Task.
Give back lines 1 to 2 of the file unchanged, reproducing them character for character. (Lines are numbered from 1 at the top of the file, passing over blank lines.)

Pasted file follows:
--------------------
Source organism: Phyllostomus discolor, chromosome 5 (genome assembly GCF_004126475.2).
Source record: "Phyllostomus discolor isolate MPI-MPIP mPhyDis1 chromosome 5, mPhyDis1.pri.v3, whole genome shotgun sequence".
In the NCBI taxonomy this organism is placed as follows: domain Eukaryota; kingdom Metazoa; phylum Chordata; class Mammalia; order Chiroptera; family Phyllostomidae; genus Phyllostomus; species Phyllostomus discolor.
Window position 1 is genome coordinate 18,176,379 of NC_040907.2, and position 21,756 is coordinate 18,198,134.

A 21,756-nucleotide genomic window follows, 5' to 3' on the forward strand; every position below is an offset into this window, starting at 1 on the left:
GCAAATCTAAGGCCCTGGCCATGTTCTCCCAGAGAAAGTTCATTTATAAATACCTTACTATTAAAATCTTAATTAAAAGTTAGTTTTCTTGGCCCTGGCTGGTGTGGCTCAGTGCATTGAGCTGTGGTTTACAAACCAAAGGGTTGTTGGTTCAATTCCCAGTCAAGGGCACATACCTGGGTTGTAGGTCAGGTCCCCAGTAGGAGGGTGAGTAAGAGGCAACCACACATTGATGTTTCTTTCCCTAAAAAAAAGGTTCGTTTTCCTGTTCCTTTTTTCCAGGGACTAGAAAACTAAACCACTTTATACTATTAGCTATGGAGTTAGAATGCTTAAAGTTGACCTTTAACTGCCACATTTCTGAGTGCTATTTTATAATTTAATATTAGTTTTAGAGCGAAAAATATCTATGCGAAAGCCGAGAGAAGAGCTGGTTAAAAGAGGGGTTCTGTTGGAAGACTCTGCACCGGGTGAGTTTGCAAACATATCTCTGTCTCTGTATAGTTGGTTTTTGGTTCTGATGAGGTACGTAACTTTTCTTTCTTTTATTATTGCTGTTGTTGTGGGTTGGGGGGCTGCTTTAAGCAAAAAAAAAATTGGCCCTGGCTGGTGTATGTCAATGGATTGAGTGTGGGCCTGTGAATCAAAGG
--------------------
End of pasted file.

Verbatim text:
Source organism: Phyllostomus discolor, chromosome 5 (genome assembly GCF_004126475.2).
Source record: "Phyllostomus discolor isolate MPI-MPIP mPhyDis1 chromosome 5, mPhyDis1.pri.v3, whole genome shotgun sequence".